Coronavirus has taken a heavy toll on businesses and economic activity across the UK. Firms that were forecasting growth and planning to recruit only a couple of months ago are now shutting their doors for an indefinite period, and many will look to furlough at least some of their staff.

Chambers of Commerce are uniquely positioned to respond to this challenge. From major companies facing overseas supply chain disruption through to sole traders in every town and city here at home, our network of over 100 business communities collects the real-world experience of business on the ground across the  UK – and we are working constructively with the UK government to ensure that practical support and cash get to the front line as quickly as possible. We’ve had significant success so far.

Firms told us that their sudden loss of income threatened their cash flow – and their very survival. So we worked tirelessly to secure grants and tax deferrals from the UK Government to help ease the pressure – as well as a huge new programme of loans and other finance support from the Treasury and the Bank of England. We also campaigned for an extension of HMRC’s Time to Pay scheme, to give more firms breathing space to deal with the most sudden shift in business conditions in living memory.

Cash flow remains the immediate challenge – and the programmes announced by government need to get off the drawing board fast. Some firms face a perfect storm of increased costs, reduced demand and events beyond their control that mean they will struggle to meet their obligations. It won’t just be marginal businesses that will suffer. Many well-run firms face significant disruption in the days, weeks and months ahead.

The risks will be particularly acute for SMEs and we are hearing countless stories of the challenges they are facing every day. Take the company on the Wirral, facing a 70 per cent reduction in sales. Or the marketing and events business in Hampshire that’s had two high-profile and lucrative European events postponed indefinitely. Or the Lancashire manufacturer facing the cancellation of existing contracts and ‘zero new orders’ coming in. All tell us their main focus over the coming weeks is simply surviving.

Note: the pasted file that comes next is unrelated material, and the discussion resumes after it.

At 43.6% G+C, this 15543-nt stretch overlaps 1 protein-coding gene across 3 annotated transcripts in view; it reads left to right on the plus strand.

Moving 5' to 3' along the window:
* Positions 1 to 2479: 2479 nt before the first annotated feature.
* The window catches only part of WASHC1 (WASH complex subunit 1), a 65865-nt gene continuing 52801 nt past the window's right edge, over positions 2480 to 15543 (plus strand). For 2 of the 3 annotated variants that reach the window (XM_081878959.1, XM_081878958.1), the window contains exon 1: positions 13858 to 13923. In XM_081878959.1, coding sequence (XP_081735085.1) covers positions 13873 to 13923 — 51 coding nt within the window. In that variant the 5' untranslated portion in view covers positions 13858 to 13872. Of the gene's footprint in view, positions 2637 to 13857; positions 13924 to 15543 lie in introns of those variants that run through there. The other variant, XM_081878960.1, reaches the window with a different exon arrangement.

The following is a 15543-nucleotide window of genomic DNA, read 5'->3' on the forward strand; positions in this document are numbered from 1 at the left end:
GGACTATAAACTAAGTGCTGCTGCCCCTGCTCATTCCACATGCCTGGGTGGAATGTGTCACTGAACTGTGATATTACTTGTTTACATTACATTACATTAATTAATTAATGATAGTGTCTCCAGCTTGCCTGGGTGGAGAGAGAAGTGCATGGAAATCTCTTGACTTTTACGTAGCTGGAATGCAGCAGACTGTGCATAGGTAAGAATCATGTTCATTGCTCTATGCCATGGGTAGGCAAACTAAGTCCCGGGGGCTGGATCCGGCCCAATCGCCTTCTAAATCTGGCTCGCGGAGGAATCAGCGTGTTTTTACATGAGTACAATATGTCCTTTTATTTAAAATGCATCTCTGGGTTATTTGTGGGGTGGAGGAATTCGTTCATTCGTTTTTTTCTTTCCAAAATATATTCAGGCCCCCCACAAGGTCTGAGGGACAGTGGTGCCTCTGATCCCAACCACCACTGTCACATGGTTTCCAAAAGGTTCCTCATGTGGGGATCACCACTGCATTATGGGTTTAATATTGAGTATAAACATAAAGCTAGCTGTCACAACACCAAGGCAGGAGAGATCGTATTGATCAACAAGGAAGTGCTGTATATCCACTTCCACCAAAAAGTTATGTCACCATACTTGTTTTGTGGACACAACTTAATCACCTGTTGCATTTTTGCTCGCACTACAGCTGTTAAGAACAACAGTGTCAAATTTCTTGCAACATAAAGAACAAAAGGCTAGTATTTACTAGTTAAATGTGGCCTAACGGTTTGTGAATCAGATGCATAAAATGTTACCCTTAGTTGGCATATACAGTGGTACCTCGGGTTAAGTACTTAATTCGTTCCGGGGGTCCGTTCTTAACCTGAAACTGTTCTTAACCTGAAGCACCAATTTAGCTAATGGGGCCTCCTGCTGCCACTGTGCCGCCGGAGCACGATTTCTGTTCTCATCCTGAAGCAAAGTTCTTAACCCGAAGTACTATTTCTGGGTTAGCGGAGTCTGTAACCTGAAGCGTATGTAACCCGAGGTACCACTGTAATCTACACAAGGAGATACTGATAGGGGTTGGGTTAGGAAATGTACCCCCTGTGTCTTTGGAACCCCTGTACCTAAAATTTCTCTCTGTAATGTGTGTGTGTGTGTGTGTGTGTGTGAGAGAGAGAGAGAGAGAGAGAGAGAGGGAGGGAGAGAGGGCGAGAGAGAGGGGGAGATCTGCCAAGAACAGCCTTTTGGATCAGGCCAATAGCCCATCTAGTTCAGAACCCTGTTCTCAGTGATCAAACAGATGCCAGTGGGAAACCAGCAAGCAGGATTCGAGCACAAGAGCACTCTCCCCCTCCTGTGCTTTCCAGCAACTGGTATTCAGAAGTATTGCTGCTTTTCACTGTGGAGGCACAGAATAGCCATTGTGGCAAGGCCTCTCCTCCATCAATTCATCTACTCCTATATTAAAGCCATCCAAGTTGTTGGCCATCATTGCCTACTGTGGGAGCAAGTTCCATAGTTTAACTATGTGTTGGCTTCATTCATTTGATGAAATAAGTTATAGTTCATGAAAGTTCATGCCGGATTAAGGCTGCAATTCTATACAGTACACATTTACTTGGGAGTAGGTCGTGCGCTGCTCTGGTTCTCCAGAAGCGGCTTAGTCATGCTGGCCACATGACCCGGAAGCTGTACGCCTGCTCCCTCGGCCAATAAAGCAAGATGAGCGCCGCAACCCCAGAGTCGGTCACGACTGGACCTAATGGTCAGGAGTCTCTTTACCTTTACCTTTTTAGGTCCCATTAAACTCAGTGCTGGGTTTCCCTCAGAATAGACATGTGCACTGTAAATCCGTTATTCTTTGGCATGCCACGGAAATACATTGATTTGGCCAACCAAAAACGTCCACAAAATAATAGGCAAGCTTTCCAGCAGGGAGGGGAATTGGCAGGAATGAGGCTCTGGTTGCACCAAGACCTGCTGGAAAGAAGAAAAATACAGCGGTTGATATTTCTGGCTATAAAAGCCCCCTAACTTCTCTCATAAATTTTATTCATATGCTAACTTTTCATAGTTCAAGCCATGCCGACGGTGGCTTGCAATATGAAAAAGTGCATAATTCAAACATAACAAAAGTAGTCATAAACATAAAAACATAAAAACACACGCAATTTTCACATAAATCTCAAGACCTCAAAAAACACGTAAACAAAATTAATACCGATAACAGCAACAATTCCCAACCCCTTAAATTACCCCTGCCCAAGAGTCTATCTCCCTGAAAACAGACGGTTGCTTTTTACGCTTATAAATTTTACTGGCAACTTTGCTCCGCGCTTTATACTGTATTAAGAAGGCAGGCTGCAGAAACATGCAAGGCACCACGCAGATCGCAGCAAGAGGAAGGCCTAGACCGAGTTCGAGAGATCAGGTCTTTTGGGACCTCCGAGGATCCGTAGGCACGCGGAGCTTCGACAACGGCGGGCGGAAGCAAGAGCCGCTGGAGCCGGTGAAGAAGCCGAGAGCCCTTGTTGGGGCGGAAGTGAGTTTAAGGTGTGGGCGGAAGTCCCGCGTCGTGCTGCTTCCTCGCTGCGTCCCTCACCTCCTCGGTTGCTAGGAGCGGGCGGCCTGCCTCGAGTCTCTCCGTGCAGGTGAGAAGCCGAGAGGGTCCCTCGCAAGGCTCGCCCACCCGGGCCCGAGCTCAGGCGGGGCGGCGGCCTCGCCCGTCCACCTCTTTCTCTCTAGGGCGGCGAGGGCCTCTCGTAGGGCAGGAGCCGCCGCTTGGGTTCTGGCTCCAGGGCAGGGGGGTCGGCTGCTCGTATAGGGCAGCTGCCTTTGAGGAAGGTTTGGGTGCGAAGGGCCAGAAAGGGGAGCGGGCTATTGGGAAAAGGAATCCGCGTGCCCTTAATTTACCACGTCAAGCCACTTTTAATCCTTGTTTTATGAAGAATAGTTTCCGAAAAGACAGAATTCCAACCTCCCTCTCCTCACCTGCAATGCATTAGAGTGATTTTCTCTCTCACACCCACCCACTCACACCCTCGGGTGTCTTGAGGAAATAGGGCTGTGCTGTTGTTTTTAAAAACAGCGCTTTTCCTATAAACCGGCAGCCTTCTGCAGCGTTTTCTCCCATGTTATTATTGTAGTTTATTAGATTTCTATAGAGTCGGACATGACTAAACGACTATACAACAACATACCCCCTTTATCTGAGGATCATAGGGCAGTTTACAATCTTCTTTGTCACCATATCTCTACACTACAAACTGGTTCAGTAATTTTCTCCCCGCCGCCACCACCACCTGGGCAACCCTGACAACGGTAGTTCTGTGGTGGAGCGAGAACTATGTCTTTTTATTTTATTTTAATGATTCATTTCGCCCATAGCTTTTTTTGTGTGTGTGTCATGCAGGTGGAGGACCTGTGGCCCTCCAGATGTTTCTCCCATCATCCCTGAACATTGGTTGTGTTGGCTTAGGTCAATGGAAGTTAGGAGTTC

Chambers’ reach into businesses communities across the UK means we have an unparalleled understanding of the situation on the ground, and this is backed up by data. Last week we launched our Coronavirus Business Impact Tracker, a survey that will provide a weekly snapshot of real-world business conditions – as well as the steps that businesses are taking to try to stay afloat in this most difficult time.

The initial results paint a worrying picture. Despite an encouragingly high level of awareness of the government’s recently introduced measures, such as the Coronavirus Business Interruption Loan Scheme (59 per cent) and the Job Retention Scheme (36 per cent), most firms told a story of significant decreases in sales to customers in the UK and overseas markets. More worrying, still, is that the majority of firms (61 per cent) tell us they have only one to three months’ worth of cash in reserve. Hence the importance of UK government assistance reaching the front line as quickly as possible, whether via the banks or directly.

There’s no escaping the scale of the challenge UK businesses are facing, yet many are already finding ways to contribute to the national effort to tackle coronavirus.

Chambers and their members are working together to play their part, including gathering unused PPE equipment from local businesses and delivering them to local NHS trusts and social care settings. I’ve no doubt we will see further examples of resilience and innovation – the hallmarks of the UK business community – in the coming weeks and months.

Consumers can help, too, by supporting their local business communities as much as possible while adhering to official advice to keep themselves safe. Many well-loved local firms are at the front line of the cash flow challenge and will need community support in the days and weeks ahead. If they can operate safely and responsibly and have not been directed to close by the health authorities, these companies deserve backing – not backlash – from the wider public.

As long as the pandemic continues to limit global economic activity, the resilience of UK business will be tested to its limit. Yet at the same time, we also need to be thinking ahead – to the recovery. When the immediate crisis has passed, it will be businesses of every shape and size that power the UK back to prosperity once again. So the task at hand is two-fold. We must do everything we can to save businesses and jobs now, and at the same time put the conditions in place for business to rebuild and renew.

That will require continued engagement and open dialogue. Business, government and civil society must come together – to ensure support gets to where it’s needed most.



  • This blog post expresses the views of its author(s), not the position of LSE Business Review or the London School of Economics.
  • Featured image by Sabrina Mazzeo on Unsplash
  • When you leave a comment, you’re agreeing to our Comment Policy

Adam Marshall is director general of the British Chambers of Commerce. (@BCCAdam)